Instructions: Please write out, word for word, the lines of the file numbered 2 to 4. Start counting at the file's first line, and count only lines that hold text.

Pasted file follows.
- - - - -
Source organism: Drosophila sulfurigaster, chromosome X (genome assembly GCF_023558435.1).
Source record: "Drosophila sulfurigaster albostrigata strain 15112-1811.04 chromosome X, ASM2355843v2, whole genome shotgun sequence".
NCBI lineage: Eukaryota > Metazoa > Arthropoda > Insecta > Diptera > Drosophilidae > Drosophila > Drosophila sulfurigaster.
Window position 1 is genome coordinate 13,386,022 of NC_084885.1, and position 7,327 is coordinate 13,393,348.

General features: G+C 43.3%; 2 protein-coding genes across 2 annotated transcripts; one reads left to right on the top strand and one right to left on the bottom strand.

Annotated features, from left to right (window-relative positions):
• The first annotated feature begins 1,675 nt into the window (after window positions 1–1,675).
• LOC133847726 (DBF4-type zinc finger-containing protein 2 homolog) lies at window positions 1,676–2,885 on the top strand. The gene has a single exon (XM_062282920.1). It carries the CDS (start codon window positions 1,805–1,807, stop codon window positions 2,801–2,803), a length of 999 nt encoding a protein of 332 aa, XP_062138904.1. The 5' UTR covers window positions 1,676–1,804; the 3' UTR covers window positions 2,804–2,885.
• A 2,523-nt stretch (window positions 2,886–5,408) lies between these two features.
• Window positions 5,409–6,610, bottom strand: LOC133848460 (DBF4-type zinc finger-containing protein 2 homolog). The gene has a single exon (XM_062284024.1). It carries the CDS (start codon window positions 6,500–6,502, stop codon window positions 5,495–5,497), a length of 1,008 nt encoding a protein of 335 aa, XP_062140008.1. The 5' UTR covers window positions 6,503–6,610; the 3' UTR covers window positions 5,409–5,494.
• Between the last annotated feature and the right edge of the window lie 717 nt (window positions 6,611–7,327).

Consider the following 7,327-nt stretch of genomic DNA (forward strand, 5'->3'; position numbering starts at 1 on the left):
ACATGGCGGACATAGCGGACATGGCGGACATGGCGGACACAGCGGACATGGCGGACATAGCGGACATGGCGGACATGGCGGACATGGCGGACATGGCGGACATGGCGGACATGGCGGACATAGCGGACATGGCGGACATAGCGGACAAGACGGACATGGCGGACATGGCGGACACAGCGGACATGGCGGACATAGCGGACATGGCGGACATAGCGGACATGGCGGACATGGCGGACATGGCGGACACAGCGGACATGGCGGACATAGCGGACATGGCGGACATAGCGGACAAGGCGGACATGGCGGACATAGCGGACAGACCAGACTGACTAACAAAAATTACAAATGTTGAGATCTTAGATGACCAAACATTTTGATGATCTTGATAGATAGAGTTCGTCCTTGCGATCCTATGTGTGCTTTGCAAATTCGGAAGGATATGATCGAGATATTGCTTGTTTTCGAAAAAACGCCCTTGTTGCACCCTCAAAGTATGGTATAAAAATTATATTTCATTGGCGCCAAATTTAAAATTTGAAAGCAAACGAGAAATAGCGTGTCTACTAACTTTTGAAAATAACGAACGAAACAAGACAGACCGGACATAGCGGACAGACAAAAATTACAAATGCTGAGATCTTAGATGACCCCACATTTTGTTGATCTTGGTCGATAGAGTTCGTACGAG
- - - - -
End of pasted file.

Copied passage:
Source record: "Drosophila sulfurigaster albostrigata strain 15112-1811.04 chromosome X, ASM2355843v2, whole genome shotgun sequence".
NCBI lineage: Eukaryota > Metazoa > Arthropoda > Insecta > Diptera > Drosophilidae > Drosophila > Drosophila sulfurigaster.
Window position 1 is genome coordinate 13,386,022 of NC_084885.1, and position 7,327 is coordinate 13,393,348.